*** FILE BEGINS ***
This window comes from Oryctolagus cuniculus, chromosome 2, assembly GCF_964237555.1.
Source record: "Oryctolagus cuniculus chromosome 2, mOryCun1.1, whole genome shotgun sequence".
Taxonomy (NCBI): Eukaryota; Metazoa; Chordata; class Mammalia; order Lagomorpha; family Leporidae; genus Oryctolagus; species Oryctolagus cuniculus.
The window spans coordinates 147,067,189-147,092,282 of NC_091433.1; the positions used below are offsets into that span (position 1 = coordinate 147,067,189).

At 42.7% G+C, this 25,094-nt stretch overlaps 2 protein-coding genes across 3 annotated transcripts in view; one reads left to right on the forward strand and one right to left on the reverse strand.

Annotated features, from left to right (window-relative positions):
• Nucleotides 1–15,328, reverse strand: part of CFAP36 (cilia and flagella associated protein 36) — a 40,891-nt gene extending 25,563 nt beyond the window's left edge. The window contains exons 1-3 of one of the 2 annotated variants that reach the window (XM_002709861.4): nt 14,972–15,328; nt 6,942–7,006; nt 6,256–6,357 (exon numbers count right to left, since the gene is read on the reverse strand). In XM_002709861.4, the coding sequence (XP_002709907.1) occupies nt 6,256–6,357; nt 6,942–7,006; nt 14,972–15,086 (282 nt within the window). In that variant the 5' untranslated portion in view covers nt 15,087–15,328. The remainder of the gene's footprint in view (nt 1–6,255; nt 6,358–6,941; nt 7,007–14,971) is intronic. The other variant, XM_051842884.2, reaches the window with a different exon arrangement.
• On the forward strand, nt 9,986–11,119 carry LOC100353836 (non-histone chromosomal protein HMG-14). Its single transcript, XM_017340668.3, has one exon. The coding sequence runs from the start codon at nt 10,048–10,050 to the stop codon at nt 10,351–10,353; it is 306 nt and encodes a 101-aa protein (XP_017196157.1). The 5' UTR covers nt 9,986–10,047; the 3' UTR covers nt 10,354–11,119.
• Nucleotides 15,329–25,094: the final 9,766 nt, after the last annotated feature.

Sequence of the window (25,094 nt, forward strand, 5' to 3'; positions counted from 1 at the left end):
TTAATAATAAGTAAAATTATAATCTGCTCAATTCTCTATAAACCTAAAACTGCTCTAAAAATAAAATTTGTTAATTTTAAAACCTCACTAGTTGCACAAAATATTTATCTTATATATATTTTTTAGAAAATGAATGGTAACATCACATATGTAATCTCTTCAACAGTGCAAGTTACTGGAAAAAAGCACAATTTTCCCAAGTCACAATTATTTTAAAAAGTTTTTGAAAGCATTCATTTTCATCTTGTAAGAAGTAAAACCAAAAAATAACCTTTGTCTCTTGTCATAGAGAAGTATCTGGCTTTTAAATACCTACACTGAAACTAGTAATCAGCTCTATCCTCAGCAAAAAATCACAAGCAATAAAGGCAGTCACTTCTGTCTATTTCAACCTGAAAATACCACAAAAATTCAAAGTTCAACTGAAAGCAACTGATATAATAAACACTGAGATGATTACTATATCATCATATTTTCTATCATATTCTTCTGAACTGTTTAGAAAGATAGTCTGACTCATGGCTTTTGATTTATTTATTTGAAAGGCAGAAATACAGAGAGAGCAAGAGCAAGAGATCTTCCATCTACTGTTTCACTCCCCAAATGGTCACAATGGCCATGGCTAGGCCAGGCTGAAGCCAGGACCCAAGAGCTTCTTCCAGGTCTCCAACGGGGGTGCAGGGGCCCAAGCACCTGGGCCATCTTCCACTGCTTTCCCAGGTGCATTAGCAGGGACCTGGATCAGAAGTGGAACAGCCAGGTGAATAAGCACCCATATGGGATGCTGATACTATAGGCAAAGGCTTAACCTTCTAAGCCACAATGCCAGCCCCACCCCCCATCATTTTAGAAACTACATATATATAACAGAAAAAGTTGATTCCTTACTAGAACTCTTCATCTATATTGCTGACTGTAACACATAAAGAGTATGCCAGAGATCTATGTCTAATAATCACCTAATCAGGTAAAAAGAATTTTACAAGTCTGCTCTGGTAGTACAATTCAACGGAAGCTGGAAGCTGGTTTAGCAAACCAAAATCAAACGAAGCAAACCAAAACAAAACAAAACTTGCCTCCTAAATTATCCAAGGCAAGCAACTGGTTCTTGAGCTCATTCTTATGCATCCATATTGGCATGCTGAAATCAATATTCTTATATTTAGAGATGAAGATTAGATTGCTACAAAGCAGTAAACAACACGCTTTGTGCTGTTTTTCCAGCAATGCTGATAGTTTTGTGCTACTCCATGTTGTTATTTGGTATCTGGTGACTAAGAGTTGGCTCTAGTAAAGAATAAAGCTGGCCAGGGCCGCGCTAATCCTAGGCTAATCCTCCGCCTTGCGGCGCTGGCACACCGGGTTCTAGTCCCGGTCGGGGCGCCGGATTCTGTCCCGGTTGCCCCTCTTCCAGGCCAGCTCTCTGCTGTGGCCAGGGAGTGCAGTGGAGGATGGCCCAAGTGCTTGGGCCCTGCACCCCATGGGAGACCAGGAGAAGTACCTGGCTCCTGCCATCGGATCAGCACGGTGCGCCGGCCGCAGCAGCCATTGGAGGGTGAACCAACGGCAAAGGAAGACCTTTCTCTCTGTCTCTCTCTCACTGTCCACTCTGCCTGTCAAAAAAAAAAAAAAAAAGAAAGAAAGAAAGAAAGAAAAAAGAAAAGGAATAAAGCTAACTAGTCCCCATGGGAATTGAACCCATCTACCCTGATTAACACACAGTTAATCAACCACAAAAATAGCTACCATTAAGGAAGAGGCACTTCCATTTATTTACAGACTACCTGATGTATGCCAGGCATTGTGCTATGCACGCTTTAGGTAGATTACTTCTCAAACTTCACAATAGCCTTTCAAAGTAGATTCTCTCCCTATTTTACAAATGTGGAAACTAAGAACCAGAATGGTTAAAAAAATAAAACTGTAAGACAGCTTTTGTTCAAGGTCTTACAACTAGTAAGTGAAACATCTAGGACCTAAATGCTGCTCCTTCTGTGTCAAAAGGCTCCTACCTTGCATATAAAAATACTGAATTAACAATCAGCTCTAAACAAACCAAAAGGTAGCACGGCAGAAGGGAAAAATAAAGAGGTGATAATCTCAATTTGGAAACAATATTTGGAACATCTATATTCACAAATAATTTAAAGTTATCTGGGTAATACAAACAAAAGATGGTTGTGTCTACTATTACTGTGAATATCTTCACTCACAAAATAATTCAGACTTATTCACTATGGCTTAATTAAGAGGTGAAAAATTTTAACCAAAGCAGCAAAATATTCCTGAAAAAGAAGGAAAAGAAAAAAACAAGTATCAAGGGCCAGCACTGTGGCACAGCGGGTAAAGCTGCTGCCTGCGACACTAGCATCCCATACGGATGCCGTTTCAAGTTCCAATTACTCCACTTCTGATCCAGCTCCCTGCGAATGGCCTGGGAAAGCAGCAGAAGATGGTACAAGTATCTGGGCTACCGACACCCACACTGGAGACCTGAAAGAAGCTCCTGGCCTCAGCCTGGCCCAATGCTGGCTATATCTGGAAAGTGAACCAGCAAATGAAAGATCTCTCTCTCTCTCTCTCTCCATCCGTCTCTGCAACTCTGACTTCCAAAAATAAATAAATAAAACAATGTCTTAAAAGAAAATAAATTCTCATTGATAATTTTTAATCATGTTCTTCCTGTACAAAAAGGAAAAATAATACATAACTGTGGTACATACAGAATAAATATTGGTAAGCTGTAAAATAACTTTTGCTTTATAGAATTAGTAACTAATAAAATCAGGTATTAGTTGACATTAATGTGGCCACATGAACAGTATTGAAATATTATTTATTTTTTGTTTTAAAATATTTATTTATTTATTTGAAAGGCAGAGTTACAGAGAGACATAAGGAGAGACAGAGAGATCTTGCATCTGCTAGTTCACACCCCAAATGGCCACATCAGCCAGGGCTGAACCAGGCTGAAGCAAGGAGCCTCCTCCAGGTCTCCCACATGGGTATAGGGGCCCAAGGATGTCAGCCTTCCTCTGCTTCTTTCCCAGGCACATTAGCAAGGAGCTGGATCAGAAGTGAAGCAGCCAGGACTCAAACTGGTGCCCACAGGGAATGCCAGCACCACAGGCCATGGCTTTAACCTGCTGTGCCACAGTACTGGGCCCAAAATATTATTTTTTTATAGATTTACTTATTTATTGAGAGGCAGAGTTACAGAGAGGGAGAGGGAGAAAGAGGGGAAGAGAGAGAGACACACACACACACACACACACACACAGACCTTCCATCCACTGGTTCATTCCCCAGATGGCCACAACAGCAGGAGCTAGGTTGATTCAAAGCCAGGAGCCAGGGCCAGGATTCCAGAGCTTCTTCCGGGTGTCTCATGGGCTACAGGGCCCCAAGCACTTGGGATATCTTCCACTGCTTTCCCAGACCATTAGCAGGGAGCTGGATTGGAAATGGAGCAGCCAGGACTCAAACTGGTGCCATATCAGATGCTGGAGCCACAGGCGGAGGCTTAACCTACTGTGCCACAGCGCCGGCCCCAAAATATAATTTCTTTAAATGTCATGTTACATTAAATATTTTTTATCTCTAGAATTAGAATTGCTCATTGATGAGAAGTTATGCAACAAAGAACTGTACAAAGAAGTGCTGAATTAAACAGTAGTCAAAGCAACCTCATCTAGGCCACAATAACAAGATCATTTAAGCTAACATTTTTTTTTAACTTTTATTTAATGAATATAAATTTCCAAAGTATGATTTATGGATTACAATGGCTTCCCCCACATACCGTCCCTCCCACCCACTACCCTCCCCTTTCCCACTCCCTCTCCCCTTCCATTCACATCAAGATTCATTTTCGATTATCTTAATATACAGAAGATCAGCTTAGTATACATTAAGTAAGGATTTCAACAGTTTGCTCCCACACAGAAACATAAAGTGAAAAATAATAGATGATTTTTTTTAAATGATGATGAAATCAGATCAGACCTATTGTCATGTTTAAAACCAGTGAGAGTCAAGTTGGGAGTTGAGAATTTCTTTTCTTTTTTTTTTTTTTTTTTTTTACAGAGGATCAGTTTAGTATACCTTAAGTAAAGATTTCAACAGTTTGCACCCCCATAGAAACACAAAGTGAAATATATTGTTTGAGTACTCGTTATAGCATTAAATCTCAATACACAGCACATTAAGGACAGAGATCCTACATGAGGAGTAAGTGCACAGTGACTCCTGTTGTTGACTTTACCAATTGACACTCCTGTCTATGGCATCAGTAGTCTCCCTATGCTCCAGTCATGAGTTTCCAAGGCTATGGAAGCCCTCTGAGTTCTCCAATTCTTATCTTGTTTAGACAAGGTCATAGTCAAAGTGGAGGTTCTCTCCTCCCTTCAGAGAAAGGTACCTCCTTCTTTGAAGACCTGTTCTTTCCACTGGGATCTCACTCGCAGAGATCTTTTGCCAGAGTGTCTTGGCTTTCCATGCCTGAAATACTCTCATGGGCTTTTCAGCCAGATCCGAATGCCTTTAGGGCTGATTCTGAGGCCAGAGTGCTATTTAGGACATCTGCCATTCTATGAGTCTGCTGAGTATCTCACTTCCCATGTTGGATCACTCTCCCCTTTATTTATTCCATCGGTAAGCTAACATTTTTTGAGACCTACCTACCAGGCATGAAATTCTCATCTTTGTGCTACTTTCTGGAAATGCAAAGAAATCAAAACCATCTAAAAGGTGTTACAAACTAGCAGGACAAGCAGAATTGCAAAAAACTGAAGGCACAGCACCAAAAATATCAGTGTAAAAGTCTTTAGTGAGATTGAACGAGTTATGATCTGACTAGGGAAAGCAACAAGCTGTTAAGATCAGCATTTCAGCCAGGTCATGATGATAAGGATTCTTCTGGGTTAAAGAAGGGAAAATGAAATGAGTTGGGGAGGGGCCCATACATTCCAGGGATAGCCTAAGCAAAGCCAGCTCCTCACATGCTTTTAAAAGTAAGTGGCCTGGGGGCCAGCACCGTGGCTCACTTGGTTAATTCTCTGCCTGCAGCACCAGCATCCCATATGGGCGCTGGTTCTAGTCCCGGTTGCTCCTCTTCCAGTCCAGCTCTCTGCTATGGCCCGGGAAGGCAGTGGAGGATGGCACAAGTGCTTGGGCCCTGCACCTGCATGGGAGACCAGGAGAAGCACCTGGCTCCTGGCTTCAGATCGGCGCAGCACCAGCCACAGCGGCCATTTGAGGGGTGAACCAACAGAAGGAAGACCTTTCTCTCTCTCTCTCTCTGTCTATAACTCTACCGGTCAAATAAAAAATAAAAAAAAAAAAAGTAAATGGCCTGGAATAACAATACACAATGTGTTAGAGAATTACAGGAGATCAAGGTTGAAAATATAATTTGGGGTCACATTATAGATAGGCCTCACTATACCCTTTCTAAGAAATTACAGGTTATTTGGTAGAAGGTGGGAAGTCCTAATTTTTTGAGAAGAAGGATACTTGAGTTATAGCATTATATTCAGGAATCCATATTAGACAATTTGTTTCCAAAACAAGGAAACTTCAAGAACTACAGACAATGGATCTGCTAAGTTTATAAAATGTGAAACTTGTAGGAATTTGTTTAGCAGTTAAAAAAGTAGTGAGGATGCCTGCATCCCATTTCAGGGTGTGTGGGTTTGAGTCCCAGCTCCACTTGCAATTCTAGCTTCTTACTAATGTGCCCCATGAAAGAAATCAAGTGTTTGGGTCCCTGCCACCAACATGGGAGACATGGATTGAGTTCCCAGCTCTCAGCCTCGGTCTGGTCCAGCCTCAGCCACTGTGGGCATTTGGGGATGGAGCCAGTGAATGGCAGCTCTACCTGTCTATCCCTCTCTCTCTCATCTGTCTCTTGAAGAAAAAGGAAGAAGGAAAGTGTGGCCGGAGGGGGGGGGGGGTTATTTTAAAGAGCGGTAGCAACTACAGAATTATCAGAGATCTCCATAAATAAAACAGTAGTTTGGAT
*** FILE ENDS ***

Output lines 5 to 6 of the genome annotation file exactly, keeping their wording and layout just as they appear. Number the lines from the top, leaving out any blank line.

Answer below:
At 42.7% G+C, this 25,094-nt stretch overlaps 2 protein-coding genes across 3 annotated transcripts in view; one reads left to right on the forward strand and one right to left on the reverse strand.

Annotated features, from left to right (window-relative positions):